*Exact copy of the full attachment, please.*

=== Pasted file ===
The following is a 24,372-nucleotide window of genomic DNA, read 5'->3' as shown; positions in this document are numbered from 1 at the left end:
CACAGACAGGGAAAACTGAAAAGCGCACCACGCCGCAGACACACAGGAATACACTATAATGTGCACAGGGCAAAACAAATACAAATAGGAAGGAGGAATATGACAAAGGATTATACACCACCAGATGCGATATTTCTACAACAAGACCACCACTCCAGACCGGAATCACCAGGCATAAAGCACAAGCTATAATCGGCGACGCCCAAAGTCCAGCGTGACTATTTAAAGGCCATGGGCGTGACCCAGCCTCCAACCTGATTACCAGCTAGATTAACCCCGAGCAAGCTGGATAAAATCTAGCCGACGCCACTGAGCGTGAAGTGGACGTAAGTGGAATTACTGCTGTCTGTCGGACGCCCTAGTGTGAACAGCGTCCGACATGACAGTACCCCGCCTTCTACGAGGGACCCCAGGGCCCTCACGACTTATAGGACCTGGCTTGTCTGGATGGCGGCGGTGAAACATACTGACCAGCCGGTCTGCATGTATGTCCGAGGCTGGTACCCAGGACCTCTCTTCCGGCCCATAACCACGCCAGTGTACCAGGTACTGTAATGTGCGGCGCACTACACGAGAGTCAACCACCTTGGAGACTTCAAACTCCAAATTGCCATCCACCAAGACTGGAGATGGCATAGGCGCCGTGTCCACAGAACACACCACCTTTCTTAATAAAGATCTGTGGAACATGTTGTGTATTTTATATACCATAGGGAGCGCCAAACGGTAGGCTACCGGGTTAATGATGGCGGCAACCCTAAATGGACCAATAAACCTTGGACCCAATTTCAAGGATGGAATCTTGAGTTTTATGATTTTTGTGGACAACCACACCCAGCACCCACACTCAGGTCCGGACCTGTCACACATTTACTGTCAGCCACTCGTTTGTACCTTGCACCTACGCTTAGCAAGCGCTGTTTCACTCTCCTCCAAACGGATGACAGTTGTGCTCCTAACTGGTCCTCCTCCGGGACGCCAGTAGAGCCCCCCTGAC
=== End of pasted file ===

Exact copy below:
The following is a 24,372-nucleotide window of genomic DNA, read 5'->3' as shown; positions in this document are numbered from 1 at the left end:
CACAGACAGGGAAAACTGAAAAGCGCACCACGCCGCAGACACACAGGAATACACTATAATGTGCACAGGGCAAAACAAATACAAATAGGAAGGAGGAATATGACAAAGGATTATACACCACCAGATGCGATATTTCTACAACAAGACCACCACTCCAGACCGGAATCACCAGGCATAAAGCACAAGCTATAATCGGCGACGCCCAAAGTCCAGCGTGACTATTTAAAGGCCATGGGCGTGACCCAGCCTCCAACCTGATTACCAGCTAGATTAACCCCGAGCAAGCTGGATAAAATCTAGCCGACGCCACTGAGCGTGAAGTGGACGTAAGTGGAATTACTGCTGTCTGTCGGACGCCCTAGTGTGAACAGCGTCCGACATGACAGTACCCCGCCTTCTACGAGGGACCCCAGGGCCCTCACGACTTATAGGACCTGGCTTGTCTGGATGGCGGCGGTGAAACATACTGACCAGCCGGTCTGCATGTATGTCCGAGGCTGGTACCCAGGACCTCTCTTCCGGCCCATAACCACGCCAGTGTACCAGGTACTGTAATGTGCGGCGCACTACACGAGAGTCAACCACCTTGGAGACTTCAAACTCCAAATTGCCATCCACCAAGACTGGAGATGGCATAGGCGCCGTGTCCACAGAACACACCACCTTTCTTAATAAAGATCTGTGGAACATGTTGTGTATTTTATATACCATAGGGAGCGCCAAACGGTAGGCTACCGGGTTAATGATGGCGGCAACCCTAAATGGACCAATAAACCTTGGACCCAATTTCAAGGATGGAATCTTGAGTTTTATGATTTTTGTGGACAACCACACCCAGCACCCACACTCAGGTCCGGACCTGTCACACATTTACTGTCAGCCACTCGTTTGTACCTTGCACCTACGCTTAGCAAGCGCTGTTTCACTCTCCTCCAAACGGATGACAGTTGTGCTCCTAACTGGTCCTCCTCCGGGACGCCAGTAGAGCCCCCCTGAC